by Christopher Treacy
Do you find it weird when people tell you they don’t pay attention to music? I only hear it once in a while, but it always gives me pause. Though, love of music does require maintenance. For those of us that choose to soundtrack our lives, there’s an insatiable thirst for new discoveries. Which is part of what makes the CQ Roundup so handy: we’ve done some of the vetting for you. While working to help artists get more exposure within a specific demographic, we’re also keeping our readers (and ourselves) immersed in new tunes. Even if you don’t like any choices on a given week, they may serve as a jumping off point for finding a song or an artist that becomes part of your inner world. Knowing that can happen makes it all worthwhile.
Song of The Week: Mariel Buckley – “Shooting at The Moon”
It’s been four years since Buckley’s last album and a lot has changed. The first track released from her new Everywhere I Used to Be (Birthday Cake Records, 8/12) is a shimmering pop gem. It’s driving AF and gallops with country flair, but it’s low on twang. And that’s just fine – Buckley sounds very much in charge in her new sonic digs, coupled with the production styling of Marcus Paquin (Julia Jacklin, Arcade Fire, The National), who seems to have successfully expanded her sonic palate in all the best ways. The narrative of the song is curious, so we asked Buckley some questions about it. Check back here at CQ for her answers before week’s end.
Emma Guzman – “Bullfrog”
Detroit-based Guzman’s debut single from her forthcoming Something Less Than Alone, out June 17, is a waltzing slice of lilted indie-folk that sources strength from admitting weakness. “The song was my way of saying I don’t owe anybody anything. If you’re going to rely on me so heavily, I’m just going to let you down,” she told us in an accompanying press release. ” The source of the album’s title, “Bullfrog” is apparently Guzman’s personal favorite from her new album. “It was a moment of confidence for me, and I don’t see a lot of that within my music,” she noted. We can hear it, though.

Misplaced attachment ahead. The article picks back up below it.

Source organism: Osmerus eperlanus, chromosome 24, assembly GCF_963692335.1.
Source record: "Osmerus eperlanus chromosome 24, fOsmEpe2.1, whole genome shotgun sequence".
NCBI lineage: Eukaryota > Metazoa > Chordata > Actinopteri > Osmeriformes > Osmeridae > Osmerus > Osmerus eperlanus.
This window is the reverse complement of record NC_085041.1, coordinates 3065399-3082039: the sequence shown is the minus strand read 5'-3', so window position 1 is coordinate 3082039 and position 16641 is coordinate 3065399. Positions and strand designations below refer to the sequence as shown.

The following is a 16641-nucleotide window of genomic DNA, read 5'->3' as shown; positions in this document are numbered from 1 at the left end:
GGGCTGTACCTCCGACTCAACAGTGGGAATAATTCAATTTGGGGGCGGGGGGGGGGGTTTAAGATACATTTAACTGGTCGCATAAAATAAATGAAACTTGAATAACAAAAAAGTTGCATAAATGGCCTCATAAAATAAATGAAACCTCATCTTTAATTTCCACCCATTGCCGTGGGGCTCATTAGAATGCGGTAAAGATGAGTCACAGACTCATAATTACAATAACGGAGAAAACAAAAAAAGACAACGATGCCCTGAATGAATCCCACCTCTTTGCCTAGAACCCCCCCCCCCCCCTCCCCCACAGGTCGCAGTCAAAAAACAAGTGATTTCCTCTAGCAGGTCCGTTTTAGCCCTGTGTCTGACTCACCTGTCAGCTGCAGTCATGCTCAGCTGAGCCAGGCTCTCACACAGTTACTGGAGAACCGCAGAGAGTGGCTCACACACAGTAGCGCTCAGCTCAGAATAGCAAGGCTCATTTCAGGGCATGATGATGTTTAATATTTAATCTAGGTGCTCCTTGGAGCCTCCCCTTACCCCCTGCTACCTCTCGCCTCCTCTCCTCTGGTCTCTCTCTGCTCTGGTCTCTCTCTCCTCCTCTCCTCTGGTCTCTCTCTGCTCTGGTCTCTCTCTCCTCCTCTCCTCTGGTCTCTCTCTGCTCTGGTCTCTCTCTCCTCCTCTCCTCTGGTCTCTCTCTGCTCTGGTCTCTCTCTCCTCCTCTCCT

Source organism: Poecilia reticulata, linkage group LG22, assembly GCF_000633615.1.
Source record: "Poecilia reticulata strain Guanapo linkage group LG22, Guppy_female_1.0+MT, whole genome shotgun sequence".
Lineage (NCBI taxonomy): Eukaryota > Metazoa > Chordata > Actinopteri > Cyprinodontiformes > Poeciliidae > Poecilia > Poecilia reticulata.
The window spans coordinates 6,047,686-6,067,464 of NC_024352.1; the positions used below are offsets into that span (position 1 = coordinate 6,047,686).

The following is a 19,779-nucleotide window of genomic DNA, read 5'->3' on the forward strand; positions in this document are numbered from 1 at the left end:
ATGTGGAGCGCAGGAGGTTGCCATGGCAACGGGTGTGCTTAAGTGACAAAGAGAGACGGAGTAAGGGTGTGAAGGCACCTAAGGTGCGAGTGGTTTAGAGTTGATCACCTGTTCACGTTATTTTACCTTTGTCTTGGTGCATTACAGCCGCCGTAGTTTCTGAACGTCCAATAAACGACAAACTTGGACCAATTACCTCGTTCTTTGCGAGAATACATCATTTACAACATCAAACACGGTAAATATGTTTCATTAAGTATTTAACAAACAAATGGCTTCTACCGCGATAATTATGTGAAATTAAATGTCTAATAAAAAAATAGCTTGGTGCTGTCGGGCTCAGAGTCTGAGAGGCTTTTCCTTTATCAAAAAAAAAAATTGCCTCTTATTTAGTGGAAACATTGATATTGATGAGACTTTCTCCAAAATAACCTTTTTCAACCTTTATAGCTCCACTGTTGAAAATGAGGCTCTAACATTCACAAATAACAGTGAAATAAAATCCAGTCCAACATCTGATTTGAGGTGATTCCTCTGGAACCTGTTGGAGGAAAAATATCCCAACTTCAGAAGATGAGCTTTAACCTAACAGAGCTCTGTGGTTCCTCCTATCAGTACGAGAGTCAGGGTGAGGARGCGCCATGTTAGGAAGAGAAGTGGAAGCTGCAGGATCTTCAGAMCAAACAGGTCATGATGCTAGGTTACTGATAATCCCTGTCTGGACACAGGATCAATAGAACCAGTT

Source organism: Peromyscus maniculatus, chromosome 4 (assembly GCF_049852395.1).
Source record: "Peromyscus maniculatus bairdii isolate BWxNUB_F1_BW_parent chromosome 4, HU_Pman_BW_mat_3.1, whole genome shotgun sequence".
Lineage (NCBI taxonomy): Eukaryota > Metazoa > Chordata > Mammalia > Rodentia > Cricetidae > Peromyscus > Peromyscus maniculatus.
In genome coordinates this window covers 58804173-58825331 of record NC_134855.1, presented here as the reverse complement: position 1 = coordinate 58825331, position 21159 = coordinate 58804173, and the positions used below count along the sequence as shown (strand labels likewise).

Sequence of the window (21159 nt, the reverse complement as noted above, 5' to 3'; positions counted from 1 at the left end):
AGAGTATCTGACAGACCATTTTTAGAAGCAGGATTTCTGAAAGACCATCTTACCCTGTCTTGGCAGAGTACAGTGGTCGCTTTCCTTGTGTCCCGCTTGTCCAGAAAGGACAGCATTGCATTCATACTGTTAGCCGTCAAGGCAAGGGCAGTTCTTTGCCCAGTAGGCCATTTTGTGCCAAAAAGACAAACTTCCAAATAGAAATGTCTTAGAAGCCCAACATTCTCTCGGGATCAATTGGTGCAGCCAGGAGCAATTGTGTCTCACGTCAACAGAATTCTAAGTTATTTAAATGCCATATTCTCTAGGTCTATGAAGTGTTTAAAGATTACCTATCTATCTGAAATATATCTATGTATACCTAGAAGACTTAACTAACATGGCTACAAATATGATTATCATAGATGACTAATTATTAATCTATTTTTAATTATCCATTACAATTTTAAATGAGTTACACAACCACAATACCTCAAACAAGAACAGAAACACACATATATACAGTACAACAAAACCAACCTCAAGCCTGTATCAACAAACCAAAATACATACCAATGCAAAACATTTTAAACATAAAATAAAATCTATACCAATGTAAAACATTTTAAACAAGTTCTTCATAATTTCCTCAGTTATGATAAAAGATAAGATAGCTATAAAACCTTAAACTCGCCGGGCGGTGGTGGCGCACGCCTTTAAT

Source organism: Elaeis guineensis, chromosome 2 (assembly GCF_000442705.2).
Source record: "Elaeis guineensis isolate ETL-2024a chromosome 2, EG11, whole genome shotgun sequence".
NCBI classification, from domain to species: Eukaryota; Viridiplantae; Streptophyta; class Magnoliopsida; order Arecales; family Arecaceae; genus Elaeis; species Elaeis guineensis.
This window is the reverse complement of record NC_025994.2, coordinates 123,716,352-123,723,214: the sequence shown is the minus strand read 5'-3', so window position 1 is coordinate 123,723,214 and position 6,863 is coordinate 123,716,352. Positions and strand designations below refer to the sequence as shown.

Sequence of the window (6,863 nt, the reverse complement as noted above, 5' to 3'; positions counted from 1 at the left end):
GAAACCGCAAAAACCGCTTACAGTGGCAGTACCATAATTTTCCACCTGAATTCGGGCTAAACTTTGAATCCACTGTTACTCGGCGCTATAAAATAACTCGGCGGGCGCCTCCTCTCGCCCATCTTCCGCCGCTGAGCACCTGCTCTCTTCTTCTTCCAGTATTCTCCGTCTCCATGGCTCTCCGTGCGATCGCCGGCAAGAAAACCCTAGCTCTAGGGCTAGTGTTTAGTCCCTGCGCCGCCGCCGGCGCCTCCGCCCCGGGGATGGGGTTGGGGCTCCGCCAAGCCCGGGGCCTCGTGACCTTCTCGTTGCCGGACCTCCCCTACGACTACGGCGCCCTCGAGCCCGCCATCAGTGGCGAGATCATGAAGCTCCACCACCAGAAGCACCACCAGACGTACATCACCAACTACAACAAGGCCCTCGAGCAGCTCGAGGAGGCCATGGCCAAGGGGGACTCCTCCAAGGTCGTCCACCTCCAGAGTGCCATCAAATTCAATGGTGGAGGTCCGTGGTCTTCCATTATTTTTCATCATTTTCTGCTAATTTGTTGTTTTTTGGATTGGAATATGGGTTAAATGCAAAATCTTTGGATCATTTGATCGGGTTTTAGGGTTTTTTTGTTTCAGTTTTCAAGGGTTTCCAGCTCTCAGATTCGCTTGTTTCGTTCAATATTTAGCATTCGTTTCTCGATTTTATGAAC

Tall Poppy String Band – “Springtime of Life”
Here’s a truly captivating tale of queer love and loss told in staccato-plucked Appalachian tones from clawhammer banjo player Cameron DeWhitt’s string trio. The old-timey feel is matched by a lyric that recounts a love heightened by its forbidden nature – something many of us can identify with. The contrast between the masculine vocal and the queer love story with the finely-aged instrumentation makes this track inarguably striking, and it’s just the first taste of what’s to come: in March, DeWhitt and Co. reached their Kickstarter goal to record and release their debut album, which arrives in late July. More about that here.
Hayden Joseph – “As Close As I Can Get To You”
Joseph may seem a tad cloying at times, but there’s no denying his raw talent. His new single will strike a chord with anyone that’s ever spent time pining for an ex, as he describes looking for someone that’s absent in the characteristics of others – coming up with substitutes and stand-ins for a former lover. It’s a sweet sentiment, not to mention a fairly universal one that hits home. This tune begs for some remixing: a few adjustments and it could become a club banger.
Bo Armstrong – “Cool”
We tend to try and stick with original songs for the Roundup, but Armstrong has concocted a fantastic cover of Dua Lipa’s “Cool.” By stripping the tune of it’s electronic slap, Armstrong underscores the tenderness in the lyric. There’s also a fun gender-flip going on: the more aggressive version of the song is delivered by a strong woman (losing all her cool), whereas the more subdued version comes in the form of Armstrong’s mild-mannered delivery. It attests to the strength of the song that it can survive radically different treatments and still deliver emotional resonance.
CJ Wiley – “Running Backwards”
A fun-loving, summery romp that marries elements of garage rock with country overtones, Wiley’s playful new single seems made for the season. Based in Toronto, Wiley will release their debut EP, All Our Love, on June 16. “This EP has a few themes;” they explain. “It tells a story of teen nostalgia, finding humor in hardship and reflecting on push and pull relationships.” Wiley has a sound all their own, but this seems like an easy match for the Sharon Van Etten/Courtney Barnett crew.
Christopher Treacy has been writing about music and the music industry for 20 years. He’s contributed to The Boston Phoenix, The Boston Herald, Nashville Scene, and Berklee College of Music’s quarterly journal, as well as myriad LGBTQ+ outlets including the Edge Media Network, Between the Lines/Pride Source, Bay Windows and In Newsweekly. He lives in Waitsfield, VT.
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